• Textbooks won’t be available all year long (most likely, on a first-come, first-served basis)
  • Textbook buyback payouts will decrease
  • A cutback in student jobs
  • Layoffs of the current Co-op full-time staff
  • Decrease of student support services (such as tech repair, shipping services, Apple computer support, orientation packages, graduation ticket sales, bus ticket sales, and, much, much more)
  • Less support of student organizations
  • Loss of the student voice in the governance of the bookstore
  • No more Secret Sales
  • Less student supplies available (such as school supplies, art materials, and housing essentials)

On top of these, we will also probably lose our in-house buyers, which is a major reason why we are so beloved by our community. We would go from having someone on the premises who knows our stock inside and out, to a satellite entity who doesn’t know anything about what our community and store-goers want or need.

The reason why so many people love the UConn Co-op and the UConn Bookstore at Storrs Center is the personal relationship they have with our buyers and the personal commitment we all have to this university and, more importantly, to this community of Storrs/Mansfield. I have had several people say to me that if the Co-op goes corporate, they will no longer purchase from us and will take their business online. That is a profound loss of business, but more importantly, it is a loss of heart.

The positive changes UConn has undergone in the decade-plus since I first arrived as a college freshman to its campus are staggering. We pride ourselves on being the best, in both the state and the country. We are consistently at the top of lists that exalt our research capabilities, the advances we make in technology, and the ways in which we make money for the state. Heck, we were chosen above Yale to display the Shakespeare folio! Not only that, but obviously, this issue is a deeply personal one for me and not in the way you might expect. I got two degrees from UConn, I teach at UConn, and I work part-time at UConn. I don’t do this because of my personal connection to the University as Geno’s daughter. I do this because I have a deep love for this community and what it represents. To me, UConn is more than a campus. It is a second home. I’ve been going to the UConn Co-op since its first big location next to the Homer Babbidge Library, and what always made me love it (and buy TONS of books from it) were the passionate people who worked there. My former boss, Suzy Staubach, worked here for 40 years and was instrumental in building the business model that you see today – one that thrives on personal connections to everyone that comes into the store, and one that seeks to create interpersonal communities sot hat the UConn campus becomes united. A corporate entity would, ultimately, destroy those fragile bonds, cut jobs, and ruin what makes the Co-Op so special, all for the sake of turning a profit.

Let’s show the other colleges that there’s a reason our bookstores are so successful in the independent model. We have a chance to do something different. To do something bold. To go against the grain.

Because that is what makes us unique. That, to me, is what makes us UConn Country.

Yours sincerely,

Alysa Auriemma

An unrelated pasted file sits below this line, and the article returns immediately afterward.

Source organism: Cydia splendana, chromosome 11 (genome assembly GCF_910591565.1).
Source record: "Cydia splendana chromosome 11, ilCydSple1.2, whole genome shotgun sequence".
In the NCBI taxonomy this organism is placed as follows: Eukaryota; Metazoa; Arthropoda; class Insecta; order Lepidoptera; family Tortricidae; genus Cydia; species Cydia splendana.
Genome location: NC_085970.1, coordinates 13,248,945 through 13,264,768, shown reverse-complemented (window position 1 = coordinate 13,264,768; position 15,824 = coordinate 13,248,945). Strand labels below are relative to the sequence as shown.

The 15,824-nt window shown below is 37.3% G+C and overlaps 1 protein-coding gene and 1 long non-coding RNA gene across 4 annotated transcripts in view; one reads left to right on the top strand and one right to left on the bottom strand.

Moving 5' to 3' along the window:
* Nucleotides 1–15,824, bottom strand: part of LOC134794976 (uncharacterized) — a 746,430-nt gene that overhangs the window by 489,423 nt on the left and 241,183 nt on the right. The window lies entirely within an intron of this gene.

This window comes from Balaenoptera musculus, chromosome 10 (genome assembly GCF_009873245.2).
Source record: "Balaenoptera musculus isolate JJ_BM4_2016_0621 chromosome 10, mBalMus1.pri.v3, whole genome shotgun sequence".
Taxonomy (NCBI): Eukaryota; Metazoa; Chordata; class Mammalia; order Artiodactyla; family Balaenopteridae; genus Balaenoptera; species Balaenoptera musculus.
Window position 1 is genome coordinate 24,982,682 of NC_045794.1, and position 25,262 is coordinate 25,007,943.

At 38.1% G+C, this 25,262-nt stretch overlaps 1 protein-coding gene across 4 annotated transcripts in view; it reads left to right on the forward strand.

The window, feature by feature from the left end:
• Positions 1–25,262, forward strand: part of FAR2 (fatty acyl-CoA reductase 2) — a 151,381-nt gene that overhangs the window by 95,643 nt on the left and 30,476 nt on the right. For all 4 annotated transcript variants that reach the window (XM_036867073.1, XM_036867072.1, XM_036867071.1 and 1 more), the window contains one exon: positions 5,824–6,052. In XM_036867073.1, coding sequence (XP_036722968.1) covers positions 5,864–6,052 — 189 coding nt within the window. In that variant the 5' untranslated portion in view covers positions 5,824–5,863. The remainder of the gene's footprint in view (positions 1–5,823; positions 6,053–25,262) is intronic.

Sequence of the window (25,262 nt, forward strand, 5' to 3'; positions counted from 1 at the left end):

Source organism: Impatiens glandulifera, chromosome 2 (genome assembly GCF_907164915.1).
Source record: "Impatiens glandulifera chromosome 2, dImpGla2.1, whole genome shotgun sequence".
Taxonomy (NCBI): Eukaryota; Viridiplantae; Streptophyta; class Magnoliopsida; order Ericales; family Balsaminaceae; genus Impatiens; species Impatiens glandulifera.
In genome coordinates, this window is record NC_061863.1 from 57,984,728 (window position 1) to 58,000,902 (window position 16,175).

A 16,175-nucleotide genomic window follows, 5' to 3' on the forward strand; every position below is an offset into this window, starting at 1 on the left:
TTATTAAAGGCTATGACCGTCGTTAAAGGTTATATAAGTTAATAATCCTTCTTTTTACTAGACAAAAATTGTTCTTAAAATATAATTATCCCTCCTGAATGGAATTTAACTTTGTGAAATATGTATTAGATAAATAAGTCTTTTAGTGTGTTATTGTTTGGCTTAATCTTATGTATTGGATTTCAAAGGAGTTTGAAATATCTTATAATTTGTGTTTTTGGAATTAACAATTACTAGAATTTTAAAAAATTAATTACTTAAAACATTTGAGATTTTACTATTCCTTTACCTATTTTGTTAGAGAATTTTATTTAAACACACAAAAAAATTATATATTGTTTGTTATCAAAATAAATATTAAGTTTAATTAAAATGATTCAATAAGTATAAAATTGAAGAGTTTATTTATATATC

PS. If you’d like to sign the petition to #savetheCoop, go here:

2015 – Hear My Voice 

If you had told me on December 31st, 2014, when I was upset and ignored at a New Year’s Eve party, “you’re going to end up single at this time next year, and you’re going to be the most content you’ve ever been,” I would’ve looked at you and said “I can’t be single! I’ll be 30! Thirty years old and single? I might as well get broken down and sold for spare parts and boxed up. Women have a sell by date. Put a fork in me, I’m done.” And I would’ve blissfully ignored you, and gone on in a relationship that was slowly crumbling at the edges. Like most things that fall apart, I avoided it. (Also, yes I’m a feminist but internalized misogyny can get the better of me sometimes ok?)

If you had come to me in June, when I was going through my breakup and could barely get out of bed – when I didn’t want to die, but being alive didn’t sound too hot either – and said “in December you are going to be so happy you won’t even believe it,” I would’ve told you to fuck off, rolled back underneath the covers, and kept waiting for a phone call that never came, that every girl going through this stuff hopes they’ll receive. Inside, I would’ve thought to myself all of this pain better be worth it. 

If you had told me in September, when I found out some really upsetting information that I won’t go into (because they know I know) and told me “give it three more months. You’re going to be so glad,” I would’ve been like WHY DO YOU KEEP ON SHOWING UP GO AWAY YOU FOUL WITCH and I would’ve put another hole in the wall to deal with the searing ball of heartbreak that turned into a rotten core of hate. 

That ball of hate is still there. But it’s smaller. And here we are. It’s December. And that strange phantom was right. 

It was all worth it. 

Because this was the year I found my voice. A voice that had spent so long in quiet deference to someone else. A voice that had decided, personally, that giving up all of her scary hopes and dreams in service of someone who treated her badly seemed like a great idea. A voice that had been suffocated under the pressure of bad decisions, upsetting points of view, and feeling like I was worthless. A voice that had been caged by what I now know was an emotionally abusive situation, but I refused to see it because it was better than being alone. A voice that had become anxious and depressed because I was in a situation that constantly made me feel that way. I thought if I didn’t have that, I’d be alone.